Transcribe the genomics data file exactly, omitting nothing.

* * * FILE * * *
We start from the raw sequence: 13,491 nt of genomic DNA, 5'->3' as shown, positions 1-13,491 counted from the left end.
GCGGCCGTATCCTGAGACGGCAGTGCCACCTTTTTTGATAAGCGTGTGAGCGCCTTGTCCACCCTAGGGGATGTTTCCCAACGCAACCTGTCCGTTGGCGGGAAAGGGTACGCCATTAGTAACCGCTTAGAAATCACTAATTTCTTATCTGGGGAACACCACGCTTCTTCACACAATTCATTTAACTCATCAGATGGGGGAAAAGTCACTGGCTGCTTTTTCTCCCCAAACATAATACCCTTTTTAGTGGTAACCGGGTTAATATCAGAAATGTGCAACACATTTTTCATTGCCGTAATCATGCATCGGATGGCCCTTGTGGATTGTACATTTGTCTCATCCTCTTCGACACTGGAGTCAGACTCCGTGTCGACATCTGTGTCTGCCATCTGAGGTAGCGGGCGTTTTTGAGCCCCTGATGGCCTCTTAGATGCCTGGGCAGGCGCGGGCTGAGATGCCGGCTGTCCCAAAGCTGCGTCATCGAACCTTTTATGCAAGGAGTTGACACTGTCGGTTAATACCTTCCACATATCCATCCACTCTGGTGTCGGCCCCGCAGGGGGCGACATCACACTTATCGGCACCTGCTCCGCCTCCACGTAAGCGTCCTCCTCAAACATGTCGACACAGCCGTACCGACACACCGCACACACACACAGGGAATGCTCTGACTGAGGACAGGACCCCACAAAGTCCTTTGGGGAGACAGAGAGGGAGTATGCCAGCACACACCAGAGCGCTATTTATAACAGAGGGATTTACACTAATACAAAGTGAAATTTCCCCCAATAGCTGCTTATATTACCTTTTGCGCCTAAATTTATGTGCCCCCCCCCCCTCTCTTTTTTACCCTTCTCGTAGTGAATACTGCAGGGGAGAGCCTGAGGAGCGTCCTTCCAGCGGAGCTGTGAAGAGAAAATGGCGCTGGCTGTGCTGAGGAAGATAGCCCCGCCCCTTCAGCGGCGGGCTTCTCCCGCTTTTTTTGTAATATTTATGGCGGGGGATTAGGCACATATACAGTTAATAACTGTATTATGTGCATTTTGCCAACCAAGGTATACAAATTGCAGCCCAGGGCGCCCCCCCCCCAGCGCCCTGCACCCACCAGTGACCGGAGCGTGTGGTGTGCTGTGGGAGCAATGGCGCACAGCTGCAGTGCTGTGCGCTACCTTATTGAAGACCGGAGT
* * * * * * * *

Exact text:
We start from the raw sequence: 13,491 nt of genomic DNA, 5'->3' as shown, positions 1-13,491 counted from the left end.
GCGGCCGTATCCTGAGACGGCAGTGCCACCTTTTTTGATAAGCGTGTGAGCGCCTTGTCCACCCTAGGGGATGTTTCCCAACGCAACCTGTCCGTTGGCGGGAAAGGGTACGCCATTAGTAACCGCTTAGAAATCACTAATTTCTTATCTGGGGAACACCACGCTTCTTCACACAATTCATTTAACTCATCAGATGGGGGAAAAGTCACTGGCTGCTTTTTCTCCCCAAACATAATACCCTTTTTAGTGGTAACCGGGTTAATATCAGAAATGTGCAACACATTTTTCATTGCCGTAATCATGCATCGGATGGCCCTTGTGGATTGTACATTTGTCTCATCCTCTTCGACACTGGAGTCAGACTCCGTGTCGACATCTGTGTCTGCCATCTGAGGTAGCGGGCGTTTTTGAGCCCCTGATGGCCTCTTAGATGCCTGGGCAGGCGCGGGCTGAGATGCCGGCTGTCCCAAAGCTGCGTCATCGAACCTTTTATGCAAGGAGTTGACACTGTCGGTTAATACCTTCCACATATCCATCCACTCTGGTGTCGGCCCCGCAGGGGGCGACATCACACTTATCGGCACCTGCTCCGCCTCCACGTAAGCGTCCTCCTCAAACATGTCGACACAGCCGTACCGACACACCGCACACACACACAGGGAATGCTCTGACTGAGGACAGGACCCCACAAAGTCCTTTGGGGAGACAGAGAGGGAGTATGCCAGCACACACCAGAGCGCTATTTATAACAGAGGGATTTACACTAATACAAAGTGAAATTTCCCCCAATAGCTGCTTATATTACCTTTTGCGCCTAAATTTATGTGCCCCCCCCCCCTCTCTTTTTTACCCTTCTCGTAGTGAATACTGCAGGGGAGAGCCTGAGGAGCGTCCTTCCAGCGGAGCTGTGAAGAGAAAATGGCGCTGGCTGTGCTGAGGAAGATAGCCCCGCCCCTTCAGCGGCGGGCTTCTCCCGCTTTTTTTGTAATATTTATGGCGGGGGATTAGGCACATATACAGTTAATAACTGTATTATGTGCATTTTGCCAACCAAGGTATACAAATTGCAGCCCAGGGCGCCCCCCCCCCAGCGCCCTGCACCCACCAGTGACCGGAGCGTGTGGTGTGCTGTGGGAGCAATGGCGCACAGCTGCAGTGCTGTGCGCTACCTTATTGAAGACCGGAGT